Both of these mindsets are false and they get in the way of accurate estimating. The 3-point estimating technique deals with both these mindsets. Three-point estimating is a straightforward process for developing estimates using a little bit of statistics. Three-point estimating gives you a tool to quantitatively communicate about the risk of a task’s estimate. It lets you stop pretending that task #135 is going to finish in precisely 15 days or that the project will absolutely finish by August 30. It also lets you address the issue that most projects are launched with less than a 35% chance of finishing by their promised due date. Because no one talks about that issue, executives think the completion date is 100% guaranteed. They believe it’s only time missed when someone goofs off.

As an example, the best project managers tell sponsors that a project has a 65% chance of finishing by August 30. These PMs also explain what they can do to increase those odds to 75% or 90% and what it will cost. Those same PMs manage the assignments of their project team members with an understanding that there is risk on each assignment. They use 3-point estimating techniques to get accurate numbers and reflect the risk.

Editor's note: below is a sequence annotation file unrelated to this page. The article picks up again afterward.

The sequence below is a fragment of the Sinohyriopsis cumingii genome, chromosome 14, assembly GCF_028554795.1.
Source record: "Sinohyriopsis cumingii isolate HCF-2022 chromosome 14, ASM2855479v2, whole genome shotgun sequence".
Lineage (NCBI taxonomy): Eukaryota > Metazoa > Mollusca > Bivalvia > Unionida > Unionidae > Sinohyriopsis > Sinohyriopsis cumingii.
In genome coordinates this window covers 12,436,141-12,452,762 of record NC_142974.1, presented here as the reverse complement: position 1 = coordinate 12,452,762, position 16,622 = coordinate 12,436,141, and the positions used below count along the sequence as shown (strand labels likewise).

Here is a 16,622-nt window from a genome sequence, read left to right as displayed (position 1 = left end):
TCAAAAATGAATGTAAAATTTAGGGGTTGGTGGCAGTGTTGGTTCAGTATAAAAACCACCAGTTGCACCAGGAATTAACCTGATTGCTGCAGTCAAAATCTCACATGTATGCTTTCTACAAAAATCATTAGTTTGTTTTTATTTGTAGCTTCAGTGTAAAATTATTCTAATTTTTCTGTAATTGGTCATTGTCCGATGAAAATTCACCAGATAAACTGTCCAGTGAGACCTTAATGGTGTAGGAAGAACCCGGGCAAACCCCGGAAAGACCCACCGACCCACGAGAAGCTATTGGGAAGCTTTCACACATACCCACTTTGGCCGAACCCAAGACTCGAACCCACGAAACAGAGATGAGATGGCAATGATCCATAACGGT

**3-Point Estimating ****Process**

The 3-point estimating process starts with a discussion with the team member about the risk inherent in their task assignment. You discuss the bad risks that will make their task take more work and more time. You also discuss the good risks that will cause it to take less work and time. Why should you do this step? Because you need an estimating process that addresses the team member’s legitimate concern that bad things will happen on their assignment and they’ll be blamed for not meeting the completion date.

Let’s talk a little bit about risk. When you ask me how long it will take to read this newsletter, I might estimate five minutes. Am I guaranteeing you that no matter what happens you’ll be able to read the whole thing in five minutes? No, what I mean is that 5 minutes is my best guess. That means there is a 50% chance it will take you less than five minutes and a 50% chance it will take you more than five minutes.